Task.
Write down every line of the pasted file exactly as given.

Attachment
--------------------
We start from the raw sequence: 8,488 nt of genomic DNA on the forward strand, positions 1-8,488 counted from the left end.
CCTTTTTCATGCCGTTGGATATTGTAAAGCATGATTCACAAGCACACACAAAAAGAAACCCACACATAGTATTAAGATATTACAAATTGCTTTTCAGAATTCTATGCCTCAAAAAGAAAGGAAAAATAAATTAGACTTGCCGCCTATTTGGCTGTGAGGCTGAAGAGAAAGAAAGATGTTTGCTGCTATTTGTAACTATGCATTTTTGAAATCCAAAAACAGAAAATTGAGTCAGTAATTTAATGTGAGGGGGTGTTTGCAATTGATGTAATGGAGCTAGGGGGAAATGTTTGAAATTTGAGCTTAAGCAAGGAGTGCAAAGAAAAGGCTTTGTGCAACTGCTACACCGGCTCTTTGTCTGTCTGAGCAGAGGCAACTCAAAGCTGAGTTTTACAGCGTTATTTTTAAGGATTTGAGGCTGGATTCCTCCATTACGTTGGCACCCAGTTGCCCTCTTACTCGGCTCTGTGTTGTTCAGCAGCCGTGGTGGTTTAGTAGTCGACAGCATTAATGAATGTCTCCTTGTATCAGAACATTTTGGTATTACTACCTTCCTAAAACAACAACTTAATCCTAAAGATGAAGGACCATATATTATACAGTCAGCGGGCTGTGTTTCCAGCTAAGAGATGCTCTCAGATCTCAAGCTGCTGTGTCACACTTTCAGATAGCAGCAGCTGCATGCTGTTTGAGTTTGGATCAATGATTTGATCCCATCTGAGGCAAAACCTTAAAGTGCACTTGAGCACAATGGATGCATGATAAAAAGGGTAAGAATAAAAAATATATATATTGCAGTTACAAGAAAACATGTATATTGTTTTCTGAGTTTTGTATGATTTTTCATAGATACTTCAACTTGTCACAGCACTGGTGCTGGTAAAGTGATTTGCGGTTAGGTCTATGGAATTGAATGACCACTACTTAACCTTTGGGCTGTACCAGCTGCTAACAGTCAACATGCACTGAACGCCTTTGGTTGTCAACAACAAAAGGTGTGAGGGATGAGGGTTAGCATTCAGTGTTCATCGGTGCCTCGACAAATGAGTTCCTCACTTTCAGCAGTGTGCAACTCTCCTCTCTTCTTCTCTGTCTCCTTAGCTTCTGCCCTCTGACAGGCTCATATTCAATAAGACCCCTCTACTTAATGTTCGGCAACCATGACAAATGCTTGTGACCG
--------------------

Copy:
We start from the raw sequence: 8,488 nt of genomic DNA on the forward strand, positions 1-8,488 counted from the left end.
CCTTTTTCATGCCGTTGGATATTGTAAAGCATGATTCACAAGCACACACAAAAAGAAACCCACACATAGTATTAAGATATTACAAATTGCTTTTCAGAATTCTATGCCTCAAAAAGAAAGGAAAAATAAATTAGACTTGCCGCCTATTTGGCTGTGAGGCTGAAGAGAAAGAAAGATGTTTGCTGCTATTTGTAACTATGCATTTTTGAAATCCAAAAACAGAAAATTGAGTCAGTAATTTAATGTGAGGGGGTGTTTGCAATTGATGTAATGGAGCTAGGGGGAAATGTTTGAAATTTGAGCTTAAGCAAGGAGTGCAAAGAAAAGGCTTTGTGCAACTGCTACACCGGCTCTTTGTCTGTCTGAGCAGAGGCAACTCAAAGCTGAGTTTTACAGCGTTATTTTTAAGGATTTGAGGCTGGATTCCTCCATTACGTTGGCACCCAGTTGCCCTCTTACTCGGCTCTGTGTTGTTCAGCAGCCGTGGTGGTTTAGTAGTCGACAGCATTAATGAATGTCTCCTTGTATCAGAACATTTTGGTATTACTACCTTCCTAAAACAACAACTTAATCCTAAAGATGAAGGACCATATATTATACAGTCAGCGGGCTGTGTTTCCAGCTAAGAGATGCTCTCAGATCTCAAGCTGCTGTGTCACACTTTCAGATAGCAGCAGCTGCATGCTGTTTGAGTTTGGATCAATGATTTGATCCCATCTGAGGCAAAACCTTAAAGTGCACTTGAGCACAATGGATGCATGATAAAAAGGGTAAGAATAAAAAATATATATATTGCAGTTACAAGAAAACATGTATATTGTTTTCTGAGTTTTGTATGATTTTTCATAGATACTTCAACTTGTCACAGCACTGGTGCTGGTAAAGTGATTTGCGGTTAGGTCTATGGAATTGAATGACCACTACTTAACCTTTGGGCTGTACCAGCTGCTAACAGTCAACATGCACTGAACGCCTTTGGTTGTCAACAACAAAAGGTGTGAGGGATGAGGGTTAGCATTCAGTGTTCATCGGTGCCTCGACAAATGAGTTCCTCACTTTCAGCAGTGTGCAACTCTCCTCTCTTCTTCTCTGTCTCCTTAGCTTCTGCCCTCTGACAGGCTCATATTCAATAAGACCCCTCTACTTAATGTTCGGCAACCATGACAAATGCTTGTGACCG